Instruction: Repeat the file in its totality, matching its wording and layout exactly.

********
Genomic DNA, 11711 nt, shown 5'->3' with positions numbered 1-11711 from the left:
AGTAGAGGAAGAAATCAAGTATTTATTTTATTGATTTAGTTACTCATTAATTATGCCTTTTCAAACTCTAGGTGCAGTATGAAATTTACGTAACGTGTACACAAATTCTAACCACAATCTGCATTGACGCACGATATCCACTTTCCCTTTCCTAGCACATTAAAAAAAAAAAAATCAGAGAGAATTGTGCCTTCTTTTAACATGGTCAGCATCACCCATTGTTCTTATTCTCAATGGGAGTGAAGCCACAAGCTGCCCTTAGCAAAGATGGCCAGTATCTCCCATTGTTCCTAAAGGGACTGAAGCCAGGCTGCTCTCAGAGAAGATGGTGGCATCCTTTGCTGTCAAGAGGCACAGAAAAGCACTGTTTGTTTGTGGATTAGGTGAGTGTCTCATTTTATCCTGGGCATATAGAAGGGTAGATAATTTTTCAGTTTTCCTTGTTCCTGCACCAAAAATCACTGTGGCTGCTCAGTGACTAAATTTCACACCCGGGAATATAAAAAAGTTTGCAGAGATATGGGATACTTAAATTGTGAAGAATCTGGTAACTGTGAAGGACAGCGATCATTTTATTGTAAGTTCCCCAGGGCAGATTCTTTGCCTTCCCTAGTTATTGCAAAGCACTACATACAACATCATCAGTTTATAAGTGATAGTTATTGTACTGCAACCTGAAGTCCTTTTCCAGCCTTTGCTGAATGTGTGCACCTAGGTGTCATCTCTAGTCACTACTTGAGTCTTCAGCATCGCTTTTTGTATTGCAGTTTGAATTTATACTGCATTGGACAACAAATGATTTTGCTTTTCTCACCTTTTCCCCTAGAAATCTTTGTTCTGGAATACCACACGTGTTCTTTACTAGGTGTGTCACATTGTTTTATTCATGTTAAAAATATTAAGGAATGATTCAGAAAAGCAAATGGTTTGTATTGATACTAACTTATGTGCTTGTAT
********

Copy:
Genomic DNA, 11711 nt, shown 5'->3' with positions numbered 1-11711 from the left:
AGTAGAGGAAGAAATCAAGTATTTATTTTATTGATTTAGTTACTCATTAATTATGCCTTTTCAAACTCTAGGTGCAGTATGAAATTTACGTAACGTGTACACAAATTCTAACCACAATCTGCATTGACGCACGATATCCACTTTCCCTTTCCTAGCACATTAAAAAAAAAAAAATCAGAGAGAATTGTGCCTTCTTTTAACATGGTCAGCATCACCCATTGTTCTTATTCTCAATGGGAGTGAAGCCACAAGCTGCCCTTAGCAAAGATGGCCAGTATCTCCCATTGTTCCTAAAGGGACTGAAGCCAGGCTGCTCTCAGAGAAGATGGTGGCATCCTTTGCTGTCAAGAGGCACAGAAAAGCACTGTTTGTTTGTGGATTAGGTGAGTGTCTCATTTTATCCTGGGCATATAGAAGGGTAGATAATTTTTCAGTTTTCCTTGTTCCTGCACCAAAAATCACTGTGGCTGCTCAGTGACTAAATTTCACACCCGGGAATATAAAAAAGTTTGCAGAGATATGGGATACTTAAATTGTGAAGAATCTGGTAACTGTGAAGGACAGCGATCATTTTATTGTAAGTTCCCCAGGGCAGATTCTTTGCCTTCCCTAGTTATTGCAAAGCACTACATACAACATCATCAGTTTATAAGTGATAGTTATTGTACTGCAACCTGAAGTCCTTTTCCAGCCTTTGCTGAATGTGTGCACCTAGGTGTCATCTCTAGTCACTACTTGAGTCTTCAGCATCGCTTTTTGTATTGCAGTTTGAATTTATACTGCATTGGACAACAAATGATTTTGCTTTTCTCACCTTTTCCCCTAGAAATCTTTGTTCTGGAATACCACACGTGTTCTTTACTAGGTGTGTCACATTGTTTTATTCATGTTAAAAATATTAAGGAATGATTCAGAAAAGCAAATGGTTTGTATTGATACTAACTTATGTGCTTGTAT